23. The bit of claim 22 wherein the first receptacle is cylindrical and the upstream end of the first sleeve is cylindrical, and wherein the downstream axis is oriented at an acute angle α relative to the upstream axis, and wherein the angle α is between 2 and 30.
24. The drill bit of claim 23 wherein the angle α is between 5 and 12.
25. The bit of claim 23 further comprising a keyed engagement means between the first sleeve and the first receptacle for restricting the rotational orientation of the first sleeve relative to the first receptacle.
26. The drill bit of claim 25 wherein the keyed engagement means comprises a pin having a first end disposed within a mating slot provided in an inner surface of the first receptacle and a second end disposed within a mating slot provided in an outer surface of the first sleeve.
27. The drill bit of claim 23 wherein the underside has an annular outer region extending from about 50% of the radius R to about 90% of the radius R, and wherein the first receptacle is positioned in the outer region.
28. The drill bit of claim 23 wherein the upstream end has an outer diameter and the downstream end comprises a head having an outer diameter that is greater than the outer diameter of the upstream end.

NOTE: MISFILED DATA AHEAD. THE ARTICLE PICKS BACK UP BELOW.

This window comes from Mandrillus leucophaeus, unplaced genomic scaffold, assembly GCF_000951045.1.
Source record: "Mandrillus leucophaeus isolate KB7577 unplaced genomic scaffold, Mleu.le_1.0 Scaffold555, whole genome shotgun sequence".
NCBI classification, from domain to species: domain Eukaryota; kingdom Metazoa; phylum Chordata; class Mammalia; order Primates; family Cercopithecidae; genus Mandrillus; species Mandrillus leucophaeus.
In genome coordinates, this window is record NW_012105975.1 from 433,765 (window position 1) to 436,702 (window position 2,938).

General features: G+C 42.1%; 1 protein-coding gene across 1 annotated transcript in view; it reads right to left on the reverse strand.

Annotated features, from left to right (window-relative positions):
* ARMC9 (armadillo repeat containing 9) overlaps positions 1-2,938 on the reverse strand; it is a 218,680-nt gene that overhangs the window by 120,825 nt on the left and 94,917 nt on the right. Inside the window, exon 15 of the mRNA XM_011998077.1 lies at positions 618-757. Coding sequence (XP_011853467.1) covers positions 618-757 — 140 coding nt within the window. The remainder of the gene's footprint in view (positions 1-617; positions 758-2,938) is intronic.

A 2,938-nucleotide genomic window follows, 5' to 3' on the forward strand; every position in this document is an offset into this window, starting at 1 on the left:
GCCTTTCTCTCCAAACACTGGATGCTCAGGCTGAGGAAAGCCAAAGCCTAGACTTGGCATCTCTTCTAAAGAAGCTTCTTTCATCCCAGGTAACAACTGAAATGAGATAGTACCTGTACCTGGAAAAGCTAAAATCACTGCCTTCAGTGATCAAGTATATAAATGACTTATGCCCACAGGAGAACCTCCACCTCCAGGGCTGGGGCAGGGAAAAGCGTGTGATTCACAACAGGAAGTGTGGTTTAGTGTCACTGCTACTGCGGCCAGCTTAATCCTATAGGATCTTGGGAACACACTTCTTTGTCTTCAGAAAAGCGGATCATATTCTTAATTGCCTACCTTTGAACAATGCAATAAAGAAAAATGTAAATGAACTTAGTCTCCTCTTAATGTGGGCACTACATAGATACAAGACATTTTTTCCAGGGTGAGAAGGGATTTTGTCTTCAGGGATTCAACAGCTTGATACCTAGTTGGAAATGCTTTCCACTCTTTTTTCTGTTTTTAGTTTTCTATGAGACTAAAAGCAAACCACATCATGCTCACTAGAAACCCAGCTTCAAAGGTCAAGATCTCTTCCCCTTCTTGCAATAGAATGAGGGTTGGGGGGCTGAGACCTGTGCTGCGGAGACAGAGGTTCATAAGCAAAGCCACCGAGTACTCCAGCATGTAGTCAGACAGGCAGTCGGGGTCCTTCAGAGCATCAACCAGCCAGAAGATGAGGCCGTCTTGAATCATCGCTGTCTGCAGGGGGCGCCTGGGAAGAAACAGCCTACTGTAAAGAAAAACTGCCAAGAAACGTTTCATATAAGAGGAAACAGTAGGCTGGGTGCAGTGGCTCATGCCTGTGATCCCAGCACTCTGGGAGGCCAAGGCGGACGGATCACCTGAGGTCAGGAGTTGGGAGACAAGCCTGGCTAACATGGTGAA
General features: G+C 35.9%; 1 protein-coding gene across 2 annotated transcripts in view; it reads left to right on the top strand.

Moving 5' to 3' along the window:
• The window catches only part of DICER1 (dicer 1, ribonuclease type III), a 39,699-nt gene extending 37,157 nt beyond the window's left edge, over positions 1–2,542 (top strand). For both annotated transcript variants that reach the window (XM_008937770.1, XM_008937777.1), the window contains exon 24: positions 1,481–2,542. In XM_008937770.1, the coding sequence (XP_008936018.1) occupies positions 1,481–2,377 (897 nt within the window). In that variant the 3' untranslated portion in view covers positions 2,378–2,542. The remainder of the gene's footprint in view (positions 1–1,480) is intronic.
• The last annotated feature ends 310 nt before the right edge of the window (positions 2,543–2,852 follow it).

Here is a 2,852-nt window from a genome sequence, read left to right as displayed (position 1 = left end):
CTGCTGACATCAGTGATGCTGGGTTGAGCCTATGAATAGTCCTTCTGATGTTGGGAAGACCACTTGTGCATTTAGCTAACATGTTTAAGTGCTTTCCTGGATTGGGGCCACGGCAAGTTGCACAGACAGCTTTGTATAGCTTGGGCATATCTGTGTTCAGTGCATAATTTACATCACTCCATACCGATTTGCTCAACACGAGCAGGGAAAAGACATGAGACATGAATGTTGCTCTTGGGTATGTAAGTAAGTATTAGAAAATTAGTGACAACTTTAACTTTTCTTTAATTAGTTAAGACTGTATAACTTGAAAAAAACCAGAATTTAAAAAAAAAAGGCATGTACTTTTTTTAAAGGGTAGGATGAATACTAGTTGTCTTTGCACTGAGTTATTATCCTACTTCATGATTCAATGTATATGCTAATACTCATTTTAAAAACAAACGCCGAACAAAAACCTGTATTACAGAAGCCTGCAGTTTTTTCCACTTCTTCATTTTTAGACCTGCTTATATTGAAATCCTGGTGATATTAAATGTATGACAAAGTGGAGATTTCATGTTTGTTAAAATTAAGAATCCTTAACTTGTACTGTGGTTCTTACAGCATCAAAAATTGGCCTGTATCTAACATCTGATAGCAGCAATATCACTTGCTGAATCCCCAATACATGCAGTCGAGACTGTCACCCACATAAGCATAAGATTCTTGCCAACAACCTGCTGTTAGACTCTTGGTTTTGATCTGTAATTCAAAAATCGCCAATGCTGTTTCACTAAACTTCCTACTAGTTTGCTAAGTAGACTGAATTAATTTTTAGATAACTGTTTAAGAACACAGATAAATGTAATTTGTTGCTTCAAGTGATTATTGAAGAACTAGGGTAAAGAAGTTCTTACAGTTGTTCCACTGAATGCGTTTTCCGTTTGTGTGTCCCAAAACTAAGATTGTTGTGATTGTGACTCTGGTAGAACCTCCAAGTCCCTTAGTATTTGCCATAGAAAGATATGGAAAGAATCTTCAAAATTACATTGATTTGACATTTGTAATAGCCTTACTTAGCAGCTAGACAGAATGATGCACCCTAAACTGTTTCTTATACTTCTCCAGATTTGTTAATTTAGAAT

29. The drill bit of claim 22 further comprising a second receptacle having a central axis and extending from the underside to the plenum of the bit body, wherein the second receptacle is positioned radially inward of the first receptacle.
30. The drill bit of claim 29 wherein the underside has a central region extending from the bit axis to about 10% of the radius R, an annular intermediate region extending from the central region to about 50% of the radius R, and an annular outer region extending from the annular intermediate region to about 90% of the radius R, and wherein the first receptacle is disposed in the annular outer region and the second receptacle is disposed in the annular intermediate region.
31. The drill bit of claim 30 wherein the first receptacle and the second receptacle are circumferentially disposed between a first and a second of the plurality of cone cutters.
32. The drill bit of claim 31 wherein each cone cutter includes a gage row of gage cutting elements, a first inner row of bottomhole cutting elements adjacent the gage row, and a second inner row of bottomhole cutting elements; wherein a projection of the downstream axis of the through passage of the first sleeve passes between the first and second cone cutters and intersects at least one of the gage cutting elements and at least one of the bottomhole cutting elements in the first inner row.
33. The drill bit of claim 32 further comprising a second sleeve having a central axis, wherein the second sleeve is at least partially disposed in the second receptacle and a projection of the central axis of the second sleeve passes between the first and second cone cutters and intersects at least one of the bottomhole cutting elements in the second inner row.